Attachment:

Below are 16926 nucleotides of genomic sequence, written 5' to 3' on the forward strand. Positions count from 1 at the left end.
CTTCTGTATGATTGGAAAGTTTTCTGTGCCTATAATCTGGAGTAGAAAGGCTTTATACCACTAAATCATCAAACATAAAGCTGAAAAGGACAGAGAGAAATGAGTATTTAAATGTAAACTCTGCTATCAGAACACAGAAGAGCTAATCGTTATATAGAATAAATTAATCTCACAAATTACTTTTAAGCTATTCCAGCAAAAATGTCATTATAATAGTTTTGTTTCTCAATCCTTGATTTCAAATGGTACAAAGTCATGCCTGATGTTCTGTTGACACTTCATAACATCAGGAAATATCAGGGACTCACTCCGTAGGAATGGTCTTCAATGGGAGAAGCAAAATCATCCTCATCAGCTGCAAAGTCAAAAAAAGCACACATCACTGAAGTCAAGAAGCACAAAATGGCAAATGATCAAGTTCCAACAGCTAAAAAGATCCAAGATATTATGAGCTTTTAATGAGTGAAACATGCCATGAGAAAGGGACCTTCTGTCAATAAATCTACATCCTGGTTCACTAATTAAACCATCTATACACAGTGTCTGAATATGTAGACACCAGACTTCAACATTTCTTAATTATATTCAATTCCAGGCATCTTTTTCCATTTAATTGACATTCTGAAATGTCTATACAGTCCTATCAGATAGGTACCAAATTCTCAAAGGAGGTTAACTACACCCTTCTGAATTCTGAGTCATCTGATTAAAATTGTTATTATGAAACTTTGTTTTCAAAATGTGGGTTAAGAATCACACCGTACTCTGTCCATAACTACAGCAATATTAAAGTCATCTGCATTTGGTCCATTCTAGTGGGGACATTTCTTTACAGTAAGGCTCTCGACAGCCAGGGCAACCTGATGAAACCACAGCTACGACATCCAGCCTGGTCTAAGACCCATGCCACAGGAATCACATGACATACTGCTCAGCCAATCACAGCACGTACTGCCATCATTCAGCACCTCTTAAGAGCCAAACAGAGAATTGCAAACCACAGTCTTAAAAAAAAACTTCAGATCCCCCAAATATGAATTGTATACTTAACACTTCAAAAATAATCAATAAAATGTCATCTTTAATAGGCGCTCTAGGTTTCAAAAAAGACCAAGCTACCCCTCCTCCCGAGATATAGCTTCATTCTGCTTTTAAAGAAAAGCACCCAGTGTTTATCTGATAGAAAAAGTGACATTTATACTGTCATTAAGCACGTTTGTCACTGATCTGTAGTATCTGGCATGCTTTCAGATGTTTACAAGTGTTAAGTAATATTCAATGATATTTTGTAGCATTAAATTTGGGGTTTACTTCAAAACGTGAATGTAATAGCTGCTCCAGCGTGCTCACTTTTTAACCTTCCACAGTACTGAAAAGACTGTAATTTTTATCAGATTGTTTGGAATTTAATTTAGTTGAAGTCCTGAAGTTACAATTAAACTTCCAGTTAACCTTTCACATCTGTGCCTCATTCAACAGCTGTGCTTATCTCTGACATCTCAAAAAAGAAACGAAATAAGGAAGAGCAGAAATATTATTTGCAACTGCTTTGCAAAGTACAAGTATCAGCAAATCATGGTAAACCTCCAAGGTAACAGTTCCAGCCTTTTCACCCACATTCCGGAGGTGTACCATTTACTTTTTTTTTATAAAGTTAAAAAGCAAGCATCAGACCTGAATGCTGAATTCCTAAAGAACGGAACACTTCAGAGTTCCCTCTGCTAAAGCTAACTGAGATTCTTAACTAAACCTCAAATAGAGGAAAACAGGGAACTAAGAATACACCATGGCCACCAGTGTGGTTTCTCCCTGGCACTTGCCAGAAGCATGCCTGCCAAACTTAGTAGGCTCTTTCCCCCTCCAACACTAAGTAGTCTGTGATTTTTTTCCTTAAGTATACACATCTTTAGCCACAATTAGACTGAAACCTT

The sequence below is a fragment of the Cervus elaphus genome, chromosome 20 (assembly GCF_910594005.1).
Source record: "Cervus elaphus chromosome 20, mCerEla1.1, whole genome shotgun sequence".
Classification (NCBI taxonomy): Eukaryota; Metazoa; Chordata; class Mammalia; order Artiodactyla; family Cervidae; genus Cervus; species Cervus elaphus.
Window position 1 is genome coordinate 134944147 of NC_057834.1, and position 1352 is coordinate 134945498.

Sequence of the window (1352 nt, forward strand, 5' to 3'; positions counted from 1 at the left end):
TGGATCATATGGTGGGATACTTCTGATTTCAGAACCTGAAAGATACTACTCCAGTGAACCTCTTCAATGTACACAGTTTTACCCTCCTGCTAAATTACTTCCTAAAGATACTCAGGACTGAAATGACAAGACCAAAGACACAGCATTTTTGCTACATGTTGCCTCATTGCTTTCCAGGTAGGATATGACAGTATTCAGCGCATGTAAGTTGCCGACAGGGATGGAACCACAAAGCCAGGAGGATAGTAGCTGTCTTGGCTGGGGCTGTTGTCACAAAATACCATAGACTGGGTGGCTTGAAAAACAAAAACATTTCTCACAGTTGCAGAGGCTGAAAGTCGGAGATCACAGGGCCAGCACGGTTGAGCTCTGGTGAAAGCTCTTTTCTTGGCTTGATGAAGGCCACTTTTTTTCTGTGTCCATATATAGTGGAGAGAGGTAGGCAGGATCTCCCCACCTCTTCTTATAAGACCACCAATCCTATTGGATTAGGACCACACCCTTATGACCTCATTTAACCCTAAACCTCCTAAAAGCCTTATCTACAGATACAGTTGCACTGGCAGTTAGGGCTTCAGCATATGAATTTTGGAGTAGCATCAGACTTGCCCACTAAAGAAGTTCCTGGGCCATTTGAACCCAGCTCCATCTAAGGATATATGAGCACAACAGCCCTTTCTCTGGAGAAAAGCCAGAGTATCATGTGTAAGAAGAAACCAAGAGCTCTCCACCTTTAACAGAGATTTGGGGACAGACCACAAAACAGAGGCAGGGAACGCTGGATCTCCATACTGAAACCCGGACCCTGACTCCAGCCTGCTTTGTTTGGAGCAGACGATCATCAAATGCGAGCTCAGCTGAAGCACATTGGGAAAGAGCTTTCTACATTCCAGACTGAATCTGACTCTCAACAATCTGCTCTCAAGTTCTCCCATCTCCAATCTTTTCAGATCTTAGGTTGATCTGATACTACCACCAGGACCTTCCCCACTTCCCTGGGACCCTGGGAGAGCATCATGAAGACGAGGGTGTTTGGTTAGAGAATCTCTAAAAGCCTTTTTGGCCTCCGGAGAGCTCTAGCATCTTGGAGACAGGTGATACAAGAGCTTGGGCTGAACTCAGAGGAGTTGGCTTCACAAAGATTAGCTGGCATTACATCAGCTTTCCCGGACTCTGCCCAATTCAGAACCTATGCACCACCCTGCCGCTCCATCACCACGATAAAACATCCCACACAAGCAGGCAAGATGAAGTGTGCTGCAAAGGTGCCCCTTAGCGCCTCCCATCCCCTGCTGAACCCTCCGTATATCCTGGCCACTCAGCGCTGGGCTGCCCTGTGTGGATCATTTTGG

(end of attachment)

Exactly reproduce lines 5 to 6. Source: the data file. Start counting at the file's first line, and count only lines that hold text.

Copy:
Classification (NCBI taxonomy): Eukaryota; Metazoa; Chordata; class Mammalia; order Artiodactyla; family Cervidae; genus Cervus; species Cervus elaphus.
Window position 1 is genome coordinate 134944147 of NC_057834.1, and position 1352 is coordinate 134945498.